Hurricane Season: Restore rivers to protect people and property

May 22, 2019

Contact: Amy Kober, 503-708-1145, [email protected]

As we enter hurricane season along the Atlantic coast, American Rivers is underscoring the importance of restoring healthy rivers and giving rivers room as the best way to protect people and property from flooding.

“The Carolinas have been hit with devastating hurricanes and flooding for four years in a row. While we hope to avoid the worst of the 2019 hurricane season, we also need to prepare. Climate change is making flooding more frequent and severe. Giving rivers room to safely accommodate and better manage floodwaters is the best way to keep communities safe,” said Gerrit Jöbsis, Senior Director, Rivers of Southern Appalachia and the Carolinas.

There are two main factors exacerbating flood danger associated with hurricanes:

  • Development and disconnection of floodplains: Floodplains are the natural, low-lying areas along rivers that absorb and store floodwaters. By cutting rivers off from floodplains with levees and filling these lands with pavement, homes and businesses, there’s nowhere for floodwaters to go – and we’ve put people in harm’s way.
  • Outdated and unsafe dams: The Association of State Dam Safety Officials estimates that aging dams across the nation need more than $70 billion in repairs. More than 100 dams breached in recent years in South Carolina and North Carolina because of hurricanes and flooding.

“If we want to keep our families and communities safe, we need to protect and restore our rivers. It’s time for action now,” said Jöbsis.

Five actions needed to protect communities from increasingly severe flooding:

  1. Protect and restore floodplains: Naturally functioning floodplains store floodwaters and reduce downstream flooding. We need to take advantage of these natural defenses.
  2. Get people out of harm’s way: Poorly planned growth has allowed development in flood prone areas, putting people in harm’s way. Where possible, we should replace developed areas with green spaces that can absorb floodwaters and buffer communities from damages.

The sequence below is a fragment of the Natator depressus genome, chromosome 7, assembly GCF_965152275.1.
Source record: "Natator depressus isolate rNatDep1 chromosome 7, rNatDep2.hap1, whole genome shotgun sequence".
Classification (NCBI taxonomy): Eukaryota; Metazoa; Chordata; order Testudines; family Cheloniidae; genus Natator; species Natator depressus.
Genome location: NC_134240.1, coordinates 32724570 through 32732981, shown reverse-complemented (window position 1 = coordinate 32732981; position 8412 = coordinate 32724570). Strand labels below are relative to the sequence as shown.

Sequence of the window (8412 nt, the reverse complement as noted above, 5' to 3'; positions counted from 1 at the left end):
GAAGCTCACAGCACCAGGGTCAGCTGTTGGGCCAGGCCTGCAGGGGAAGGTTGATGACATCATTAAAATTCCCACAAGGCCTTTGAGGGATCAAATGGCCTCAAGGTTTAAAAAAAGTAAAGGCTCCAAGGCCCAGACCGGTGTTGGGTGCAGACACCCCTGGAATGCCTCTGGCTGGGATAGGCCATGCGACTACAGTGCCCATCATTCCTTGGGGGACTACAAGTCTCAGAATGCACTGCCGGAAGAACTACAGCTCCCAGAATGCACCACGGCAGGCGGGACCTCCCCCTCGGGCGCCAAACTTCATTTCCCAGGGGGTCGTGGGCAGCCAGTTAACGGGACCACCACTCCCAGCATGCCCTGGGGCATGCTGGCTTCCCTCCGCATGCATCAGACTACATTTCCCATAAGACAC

3. Strengthen state dam safety laws and programs: More than 80 dams failed in South Carolina over the past several years.  Coupled with dozens of additional dam failures in North Carolina it is clear that our current standards, especially for earthen dams which are by far the most likely to fail, do not provide safety with the reality of today’s extreme flooding.
  4. Remove dams that do not meet safety requirements: We cannot wait until dams fail to take action. Poorly maintained and improperly designed dams need to be removed to protect downstream communities and infrastructure before they fail. See https://www.americanrivers.org/2016/10/removing-dams-can-save-lives/
  5. Relocate industrial livestock feedlots out of vulnerable floodplains.See America’s Most Endangered Rivers of 2017 listing of Neuse and Cape Fear rivers: https://www.americanrivers.org/2017/06/neuse-cape-fear-floodplain-protection/

Experts available for comment:

Gerrit Jöbsis, Senior Director, Rivers of Southern Appalachia and the Carolinas (Columbia, SC):803-771-7114, [email protected]

Peter Raabe, Conservation Director, Rivers of Southern Appalachia & the Carolinas (Durham, NC): 919-682-3500, [email protected]